Chapter 1 - The Deep Freeze
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"I Sing the Body Acoustic"
There is, watching Suzanne Vega play her guitar, a sense that cradling the acoustic instrument is both reassuring and satisfying, that regardless of musical style or the conventions of folk music, the tactile sensation of wire on wood is satisfying to her.
From the start, playing the acoustic guitar, and certain aspects of her songwriting style, conveniently classified her as a folk singer. There was also her close association with the Fast Folk Musical Magazine. This association was of immense importance to her eventual success as a songwriter; it is doubtful she could have progressed as far as she eventually did without it. Yet the public concept of folk music, while it has not hurt Vega's career, has, arguably, profoundly affected how her music has been heard.
While the Suzanne Vega who sings "The Queen and the Soldier" conforms in large measure to the popular notion of folk music -- the flowing ballad style, the historical backdrops - one cannot help but think of the "folk singer" Bob Dylan, the writer of "With God on Our Side" and "Blowin' in the Wind," and his songwriting alter ego, the Bob Dylan who wrote "Ballad of a Thin Man." Similarly there is the Suzanne Vega who wrote "Gypsy," and the Suzanne Vega of "Fat Man and Dancing Girl."
In his exploration of the roots of American popular music, Greil Marcus wrote of Dylan and the popular concept of "folk music":
Here [Dylan] entered a kingdom where suffering and injustice, freedom and right, were the coin of the realm, and he spun injustice into right, straw into gold: this is where "With God on Our Side," "Blowin' in the Wind," "The Times They Are A-Changin'," and "A Hard Rain's A-Gonna Fall" - the songs that took him past his contemporaries - came from.
These songs were embraced as great social dramas, but they were not really dramas at all. Whether one hears them ringing true or false, they were pageants of righteousness, and while within these pageants there were armies and generations, heroes and villains, nightmares and dreams, there were almost no individuals. There was no room for them in the kind of history these songs were prophesying - and none for the selfish, confused, desirous individual who might suspect that his or her own story could fit no particular cause or even purpose. These songs distilled the values of the folk revival better than any others, and what they said was that, in the face of the objective good that was the Grail of the folk revival, there could be no such thing as subjectivity. Could anyone imagine Pete Seeger demanding a world organized, even for a moment, according to his foibles or perverse desires? Could anyone even imagine him having foibles or perverse desires?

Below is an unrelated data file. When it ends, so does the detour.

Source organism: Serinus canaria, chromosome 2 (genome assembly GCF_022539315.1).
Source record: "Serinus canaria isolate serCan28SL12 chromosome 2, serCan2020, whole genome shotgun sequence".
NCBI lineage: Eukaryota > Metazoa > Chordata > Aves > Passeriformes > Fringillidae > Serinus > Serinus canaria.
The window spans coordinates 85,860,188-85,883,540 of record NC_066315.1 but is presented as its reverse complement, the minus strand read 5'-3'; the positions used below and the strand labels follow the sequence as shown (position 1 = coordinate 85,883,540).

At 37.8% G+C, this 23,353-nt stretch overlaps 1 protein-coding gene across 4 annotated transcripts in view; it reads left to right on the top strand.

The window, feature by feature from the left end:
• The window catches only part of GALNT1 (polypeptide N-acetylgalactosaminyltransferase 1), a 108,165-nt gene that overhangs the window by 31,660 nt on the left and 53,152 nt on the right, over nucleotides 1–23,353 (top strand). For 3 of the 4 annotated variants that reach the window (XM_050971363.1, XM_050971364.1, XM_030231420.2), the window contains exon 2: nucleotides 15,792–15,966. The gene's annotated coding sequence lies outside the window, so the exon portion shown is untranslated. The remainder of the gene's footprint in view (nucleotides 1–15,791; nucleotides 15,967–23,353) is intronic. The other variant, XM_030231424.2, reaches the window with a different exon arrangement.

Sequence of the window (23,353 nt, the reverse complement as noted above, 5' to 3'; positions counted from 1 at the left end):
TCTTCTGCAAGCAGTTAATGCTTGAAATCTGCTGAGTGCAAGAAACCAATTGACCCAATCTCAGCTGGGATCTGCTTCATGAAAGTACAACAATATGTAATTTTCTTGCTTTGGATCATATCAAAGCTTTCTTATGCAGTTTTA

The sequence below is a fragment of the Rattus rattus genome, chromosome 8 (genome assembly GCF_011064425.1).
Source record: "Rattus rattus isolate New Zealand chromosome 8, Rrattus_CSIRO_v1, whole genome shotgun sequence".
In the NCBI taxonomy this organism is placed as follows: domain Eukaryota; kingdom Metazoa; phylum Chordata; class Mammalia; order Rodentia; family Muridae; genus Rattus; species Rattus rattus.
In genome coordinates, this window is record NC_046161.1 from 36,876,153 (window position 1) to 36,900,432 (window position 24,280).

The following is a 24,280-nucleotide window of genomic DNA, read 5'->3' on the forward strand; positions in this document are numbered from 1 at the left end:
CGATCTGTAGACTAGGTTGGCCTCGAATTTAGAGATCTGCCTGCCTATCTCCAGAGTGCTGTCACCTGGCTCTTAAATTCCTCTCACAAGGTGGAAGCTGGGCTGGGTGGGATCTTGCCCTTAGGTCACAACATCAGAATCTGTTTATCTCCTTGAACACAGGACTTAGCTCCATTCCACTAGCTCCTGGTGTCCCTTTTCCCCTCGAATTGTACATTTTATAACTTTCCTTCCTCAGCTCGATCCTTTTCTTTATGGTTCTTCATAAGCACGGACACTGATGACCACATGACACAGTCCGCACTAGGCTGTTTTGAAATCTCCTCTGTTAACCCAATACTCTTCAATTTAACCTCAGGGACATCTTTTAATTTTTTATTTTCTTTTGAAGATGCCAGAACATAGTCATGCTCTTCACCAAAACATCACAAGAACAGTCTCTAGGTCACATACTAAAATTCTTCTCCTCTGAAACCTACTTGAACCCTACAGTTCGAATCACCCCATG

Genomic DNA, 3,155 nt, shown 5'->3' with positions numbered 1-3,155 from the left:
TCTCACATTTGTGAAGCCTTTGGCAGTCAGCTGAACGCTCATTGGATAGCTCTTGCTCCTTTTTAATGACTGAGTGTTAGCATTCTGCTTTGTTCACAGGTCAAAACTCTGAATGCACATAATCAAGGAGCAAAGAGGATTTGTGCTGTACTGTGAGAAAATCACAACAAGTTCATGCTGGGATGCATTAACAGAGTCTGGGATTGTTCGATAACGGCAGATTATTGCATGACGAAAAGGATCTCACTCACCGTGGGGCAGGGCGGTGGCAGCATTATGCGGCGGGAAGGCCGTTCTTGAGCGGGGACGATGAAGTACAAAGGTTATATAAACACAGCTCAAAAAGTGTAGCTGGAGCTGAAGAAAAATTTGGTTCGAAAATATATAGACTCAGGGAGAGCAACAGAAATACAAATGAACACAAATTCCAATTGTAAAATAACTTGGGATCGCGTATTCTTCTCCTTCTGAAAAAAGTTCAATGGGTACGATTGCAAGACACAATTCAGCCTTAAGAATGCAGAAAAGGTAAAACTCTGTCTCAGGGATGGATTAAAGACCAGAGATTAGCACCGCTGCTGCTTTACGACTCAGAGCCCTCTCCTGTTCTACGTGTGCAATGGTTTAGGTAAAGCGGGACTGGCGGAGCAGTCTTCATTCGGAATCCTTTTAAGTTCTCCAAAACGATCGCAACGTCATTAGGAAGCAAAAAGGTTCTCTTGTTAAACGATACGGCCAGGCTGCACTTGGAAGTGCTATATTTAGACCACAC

In the folk revival such a subjective demand on the world was all but indistinguishable from nihilism - the nihilism, in Manny Farber's words, "of doing go-for-broke art and not caring what comes of it" - and that was because of a fatal confusion in its fundamental notion of authenticity, at its heart the philosophy of the folk revival, its idea of the meaning of life.
Art was the speech of the folk revival - and yet, at bottom, the folk revival did not believe in art at all. Rather life - a certain kind of life - equaled art, which ultimately meant that life replaced it.
The kind of life that equaled art was life defined by suffering, deprivation, poverty, and social exclusion. In folklore this was nothing new "It was a pitiful confusion," folklorist Ellen J. Stekert wrote. "It was monstrous for urbanites to confuse poverty with art." When art is confused with art, it is not merely art that is lost. When art equals life there is no art, but when life equals art there are no people. 
One cannot consider Marcus' thesis without also considering the echoes in Vega's own growth as a writer. To a greater extent than even Dylan, Vega has consistently used her music to play out the inner worlds of her mind, to explore and give form to her subjective experiences in ways that might resonate with her audience. That she favored the acoustic guitar only meant that she would eventually have to lead her listeners beyond the limitations and preconceptions of "folk" singers.
First with her hybrid style -- her grafting of rock, rap, and folk -- then with her popular success (unheard of for a "folk" singer except for Dylan), and then with work like "99.9" she finally blew apart the boundaries. As she moved inexorably and decisively away from the clichés of the folk movement and of the acoustic guitar, she showed the way for a generation of writers how to speak through the acoustic guitar in a syntax that was entirely modern, owing little to the sentimentality of the folk revival, or of the 70's idea of the "singer-songwriter, as typified by performers like James Taylor.
She re-positioned the singer-songwriter away from the flaccid, "confessional" style and towards a more skillful, more eclectic realm, a realm where rap, jazz, ballad, and pop easily sat together, where the form and structure of words took center stage. Vega was, therefore, a stylistic revolutionary, although through subtle means. In her hands, the acoustic guitar was both soothing and avant garde, traditional and modernist.
Postscript: In 1999, they held a tribute to Johnny Cash at the Hammerstein
Ballroom in New York City. Among the many performers was Wyclef Jean. He sang
a song, "Delia", from Cash's recent album "The American Recordings."
The Carter Family's roots in traditional music goes way, way back, back almost
as far as "the old, weird America." Yet here was rapper Wyclef singing
this bleak song, accompanying himself on acoustic guitar. There were no contradictions.
At that moment the esthetic Vega embodied had come full circle.
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